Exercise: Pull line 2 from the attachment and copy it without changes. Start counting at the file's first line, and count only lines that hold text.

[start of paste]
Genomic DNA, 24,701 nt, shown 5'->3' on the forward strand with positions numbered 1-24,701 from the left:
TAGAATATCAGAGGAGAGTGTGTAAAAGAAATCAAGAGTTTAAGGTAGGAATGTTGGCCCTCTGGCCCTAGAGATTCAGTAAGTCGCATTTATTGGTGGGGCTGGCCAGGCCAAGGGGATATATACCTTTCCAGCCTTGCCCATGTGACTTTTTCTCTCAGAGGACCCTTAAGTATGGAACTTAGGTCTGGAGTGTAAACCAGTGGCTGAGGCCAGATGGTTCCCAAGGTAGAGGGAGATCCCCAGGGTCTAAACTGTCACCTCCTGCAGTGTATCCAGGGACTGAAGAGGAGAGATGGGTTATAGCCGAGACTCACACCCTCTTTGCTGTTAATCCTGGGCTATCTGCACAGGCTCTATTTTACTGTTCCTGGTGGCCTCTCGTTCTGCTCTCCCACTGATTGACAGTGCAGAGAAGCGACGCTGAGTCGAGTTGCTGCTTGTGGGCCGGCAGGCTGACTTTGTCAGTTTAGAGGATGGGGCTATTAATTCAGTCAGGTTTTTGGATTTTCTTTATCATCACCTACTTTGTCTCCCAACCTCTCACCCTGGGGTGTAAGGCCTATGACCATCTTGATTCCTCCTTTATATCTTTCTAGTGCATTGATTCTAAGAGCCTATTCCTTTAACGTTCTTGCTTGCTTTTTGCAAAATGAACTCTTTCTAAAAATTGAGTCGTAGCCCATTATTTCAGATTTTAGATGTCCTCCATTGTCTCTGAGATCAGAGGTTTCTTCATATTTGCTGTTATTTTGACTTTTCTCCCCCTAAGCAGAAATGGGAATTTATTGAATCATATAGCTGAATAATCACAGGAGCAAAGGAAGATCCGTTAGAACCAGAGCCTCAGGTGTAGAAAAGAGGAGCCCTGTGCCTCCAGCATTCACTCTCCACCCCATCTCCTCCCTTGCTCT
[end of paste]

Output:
TAGAATATCAGAGGAGAGTGTGTAAAAGAAATCAAGAGTTTAAGGTAGGAATGTTGGCCCTCTGGCCCTAGAGATTCAGTAAGTCGCATTTATTGGTGGGGCTGGCCAGGCCAAGGGGATATATACCTTTCCAGCCTTGCCCATGTGACTTTTTCTCTCAGAGGACCCTTAAGTATGGAACTTAGGTCTGGAGTGTAAACCAGTGGCTGAGGCCAGATGGTTCCCAAGGTAGAGGGAGATCCCCAGGGTCTAAACTGTCACCTCCTGCAGTGTATCCAGGGACTGAAGAGGAGAGATGGGTTATAGCCGAGACTCACACCCTCTTTGCTGTTAATCCTGGGCTATCTGCACAGGCTCTATTTTACTGTTCCTGGTGGCCTCTCGTTCTGCTCTCCCACTGATTGACAGTGCAGAGAAGCGACGCTGAGTCGAGTTGCTGCTTGTGGGCCGGCAGGCTGACTTTGTCAGTTTAGAGGATGGGGCTATTAATTCAGTCAGGTTTTTGGATTTTCTTTATCATCACCTACTTTGTCTCCCAACCTCTCACCCTGGGGTGTAAGGCCTATGACCATCTTGATTCCTCCTTTATATCTTTCTAGTGCATTGATTCTAAGAGCCTATTCCTTTAACGTTCTTGCTTGCTTTTTGCAAAATGAACTCTTTCTAAAAATTGAGTCGTAGCCCATTATTTCAGATTTTAGATGTCCTCCATTGTCTCTGAGATCAGAGGTTTCTTCATATTTGCTGTTATTTTGACTTTTCTCCCCCTAAGCAGAAATGGGAATTTATTGAATCATATAGCTGAATAATCACAGGAGCAAAGGAAGATCCGTTAGAACCAGAGCCTCAGGTGTAGAAAAGAGGAGCCCTGTGCCTCCAGCATTCACTCTCCACCCCATCTCCTCCCTTGCTCT